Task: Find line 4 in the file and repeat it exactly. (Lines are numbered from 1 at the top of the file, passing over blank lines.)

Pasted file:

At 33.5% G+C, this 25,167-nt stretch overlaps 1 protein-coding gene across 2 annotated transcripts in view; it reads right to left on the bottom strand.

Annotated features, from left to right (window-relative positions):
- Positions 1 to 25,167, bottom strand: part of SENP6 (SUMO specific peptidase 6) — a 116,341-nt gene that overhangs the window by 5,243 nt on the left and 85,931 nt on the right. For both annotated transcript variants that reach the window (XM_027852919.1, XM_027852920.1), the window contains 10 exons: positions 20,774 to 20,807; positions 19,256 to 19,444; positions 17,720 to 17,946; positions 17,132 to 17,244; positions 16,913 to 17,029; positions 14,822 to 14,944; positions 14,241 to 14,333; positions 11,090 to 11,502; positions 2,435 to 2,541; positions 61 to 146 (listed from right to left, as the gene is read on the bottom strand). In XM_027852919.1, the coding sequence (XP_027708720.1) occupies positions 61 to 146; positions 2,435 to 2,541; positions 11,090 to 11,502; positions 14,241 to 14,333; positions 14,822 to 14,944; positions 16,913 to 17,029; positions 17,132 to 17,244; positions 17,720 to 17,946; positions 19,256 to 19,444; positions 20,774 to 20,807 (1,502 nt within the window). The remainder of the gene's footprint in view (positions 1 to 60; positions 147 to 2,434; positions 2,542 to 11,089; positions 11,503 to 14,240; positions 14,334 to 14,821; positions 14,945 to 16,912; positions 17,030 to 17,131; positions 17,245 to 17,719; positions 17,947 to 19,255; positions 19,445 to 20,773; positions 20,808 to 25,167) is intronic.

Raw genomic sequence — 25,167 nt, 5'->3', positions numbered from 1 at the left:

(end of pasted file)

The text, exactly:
Raw genomic sequence — 25,167 nt, 5'->3', positions numbered from 1 at the left: